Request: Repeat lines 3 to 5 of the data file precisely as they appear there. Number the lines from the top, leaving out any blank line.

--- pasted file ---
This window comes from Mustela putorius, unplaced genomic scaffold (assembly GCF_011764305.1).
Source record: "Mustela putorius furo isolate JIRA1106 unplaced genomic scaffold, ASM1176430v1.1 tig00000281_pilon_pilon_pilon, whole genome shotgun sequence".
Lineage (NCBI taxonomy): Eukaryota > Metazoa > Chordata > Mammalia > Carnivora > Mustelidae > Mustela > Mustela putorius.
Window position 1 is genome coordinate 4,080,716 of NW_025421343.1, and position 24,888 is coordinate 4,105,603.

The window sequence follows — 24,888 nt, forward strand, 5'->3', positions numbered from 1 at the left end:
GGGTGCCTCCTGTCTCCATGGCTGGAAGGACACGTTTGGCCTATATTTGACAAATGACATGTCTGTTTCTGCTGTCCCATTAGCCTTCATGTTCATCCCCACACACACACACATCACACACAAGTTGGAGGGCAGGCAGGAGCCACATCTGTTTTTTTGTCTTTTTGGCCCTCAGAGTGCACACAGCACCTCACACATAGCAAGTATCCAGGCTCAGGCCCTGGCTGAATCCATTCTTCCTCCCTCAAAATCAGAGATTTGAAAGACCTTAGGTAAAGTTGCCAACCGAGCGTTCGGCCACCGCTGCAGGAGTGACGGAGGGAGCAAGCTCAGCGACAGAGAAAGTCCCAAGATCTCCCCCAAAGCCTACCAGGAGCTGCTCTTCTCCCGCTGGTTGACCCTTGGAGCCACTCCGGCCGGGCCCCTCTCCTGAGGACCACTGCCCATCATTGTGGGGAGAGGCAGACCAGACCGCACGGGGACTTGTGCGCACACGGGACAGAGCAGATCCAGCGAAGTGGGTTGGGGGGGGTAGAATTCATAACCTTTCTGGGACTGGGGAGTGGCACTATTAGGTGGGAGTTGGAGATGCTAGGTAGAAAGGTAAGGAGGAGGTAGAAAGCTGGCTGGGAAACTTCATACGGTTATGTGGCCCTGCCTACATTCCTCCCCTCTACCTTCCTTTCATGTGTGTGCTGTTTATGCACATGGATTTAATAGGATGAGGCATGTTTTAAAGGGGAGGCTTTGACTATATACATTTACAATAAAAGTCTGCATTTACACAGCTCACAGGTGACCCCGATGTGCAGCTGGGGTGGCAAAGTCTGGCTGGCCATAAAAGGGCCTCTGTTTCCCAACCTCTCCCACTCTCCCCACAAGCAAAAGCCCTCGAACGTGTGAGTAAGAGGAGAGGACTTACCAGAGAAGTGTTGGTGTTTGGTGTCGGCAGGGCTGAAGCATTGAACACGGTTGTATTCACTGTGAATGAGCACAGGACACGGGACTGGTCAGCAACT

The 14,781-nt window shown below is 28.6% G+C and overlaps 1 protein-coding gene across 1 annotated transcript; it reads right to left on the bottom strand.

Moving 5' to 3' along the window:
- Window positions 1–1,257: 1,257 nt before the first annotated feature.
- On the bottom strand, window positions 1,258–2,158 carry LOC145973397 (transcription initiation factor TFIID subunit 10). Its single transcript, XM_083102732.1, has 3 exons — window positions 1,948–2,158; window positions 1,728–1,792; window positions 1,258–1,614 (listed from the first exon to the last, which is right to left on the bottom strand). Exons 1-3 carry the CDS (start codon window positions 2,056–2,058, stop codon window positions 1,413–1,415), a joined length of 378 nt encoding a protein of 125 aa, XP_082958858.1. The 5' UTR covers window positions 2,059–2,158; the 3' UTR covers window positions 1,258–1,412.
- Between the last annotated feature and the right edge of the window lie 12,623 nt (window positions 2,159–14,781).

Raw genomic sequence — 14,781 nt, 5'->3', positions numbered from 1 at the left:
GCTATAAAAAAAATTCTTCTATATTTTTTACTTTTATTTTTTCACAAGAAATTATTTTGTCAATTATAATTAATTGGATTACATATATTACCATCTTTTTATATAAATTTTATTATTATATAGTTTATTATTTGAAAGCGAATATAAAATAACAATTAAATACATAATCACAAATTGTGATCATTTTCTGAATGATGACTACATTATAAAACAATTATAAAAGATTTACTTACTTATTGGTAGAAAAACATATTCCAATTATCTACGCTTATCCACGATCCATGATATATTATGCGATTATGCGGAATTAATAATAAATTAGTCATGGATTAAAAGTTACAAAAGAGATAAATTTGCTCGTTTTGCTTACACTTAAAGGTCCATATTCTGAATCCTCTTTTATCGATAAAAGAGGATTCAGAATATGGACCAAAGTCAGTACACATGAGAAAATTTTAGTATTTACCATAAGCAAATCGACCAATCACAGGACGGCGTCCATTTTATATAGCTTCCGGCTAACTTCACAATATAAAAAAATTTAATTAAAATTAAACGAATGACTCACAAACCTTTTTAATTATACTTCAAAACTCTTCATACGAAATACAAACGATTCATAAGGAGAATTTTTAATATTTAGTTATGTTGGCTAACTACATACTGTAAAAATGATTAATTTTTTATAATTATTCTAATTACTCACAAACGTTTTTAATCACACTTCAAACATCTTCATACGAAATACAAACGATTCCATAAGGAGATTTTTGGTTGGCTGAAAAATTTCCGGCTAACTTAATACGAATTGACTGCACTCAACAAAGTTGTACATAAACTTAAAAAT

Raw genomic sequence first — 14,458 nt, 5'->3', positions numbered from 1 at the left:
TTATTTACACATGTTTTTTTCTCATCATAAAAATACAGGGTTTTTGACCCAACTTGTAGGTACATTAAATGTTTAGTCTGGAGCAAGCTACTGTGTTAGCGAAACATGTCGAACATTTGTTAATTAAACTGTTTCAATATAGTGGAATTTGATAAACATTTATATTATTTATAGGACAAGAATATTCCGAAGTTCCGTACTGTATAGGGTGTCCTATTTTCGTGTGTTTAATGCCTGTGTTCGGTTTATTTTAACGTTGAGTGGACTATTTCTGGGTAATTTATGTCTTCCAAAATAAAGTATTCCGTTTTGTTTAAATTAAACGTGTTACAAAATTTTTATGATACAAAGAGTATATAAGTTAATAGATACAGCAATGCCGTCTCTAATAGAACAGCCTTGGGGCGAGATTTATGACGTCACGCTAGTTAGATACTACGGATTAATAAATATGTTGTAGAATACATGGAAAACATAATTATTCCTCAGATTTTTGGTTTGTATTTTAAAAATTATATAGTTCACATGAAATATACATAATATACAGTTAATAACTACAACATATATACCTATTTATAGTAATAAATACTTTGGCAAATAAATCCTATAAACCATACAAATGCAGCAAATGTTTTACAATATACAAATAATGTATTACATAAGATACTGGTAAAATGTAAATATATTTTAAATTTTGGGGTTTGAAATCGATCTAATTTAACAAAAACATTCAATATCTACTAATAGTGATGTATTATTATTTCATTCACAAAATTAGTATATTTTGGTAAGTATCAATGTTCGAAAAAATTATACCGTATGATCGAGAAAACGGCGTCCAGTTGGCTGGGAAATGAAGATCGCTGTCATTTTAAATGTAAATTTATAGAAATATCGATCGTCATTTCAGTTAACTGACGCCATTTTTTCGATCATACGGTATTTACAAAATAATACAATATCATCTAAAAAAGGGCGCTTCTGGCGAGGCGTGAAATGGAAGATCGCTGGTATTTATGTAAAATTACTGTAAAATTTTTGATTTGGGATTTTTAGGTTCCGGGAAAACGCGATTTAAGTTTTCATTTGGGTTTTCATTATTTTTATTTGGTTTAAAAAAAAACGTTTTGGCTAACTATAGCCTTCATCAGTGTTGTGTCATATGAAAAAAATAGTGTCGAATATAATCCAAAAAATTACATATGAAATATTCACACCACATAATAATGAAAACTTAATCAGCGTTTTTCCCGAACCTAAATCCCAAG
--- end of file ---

Lineage (NCBI taxonomy): Eukaryota > Metazoa > Chordata > Mammalia > Carnivora > Mustelidae > Mustela > Mustela putorius.
Window position 1 is genome coordinate 4,080,716 of NW_025421343.1, and position 24,888 is coordinate 4,105,603.

The window sequence follows — 24,888 nt, forward strand, 5'->3', positions numbered from 1 at the left end: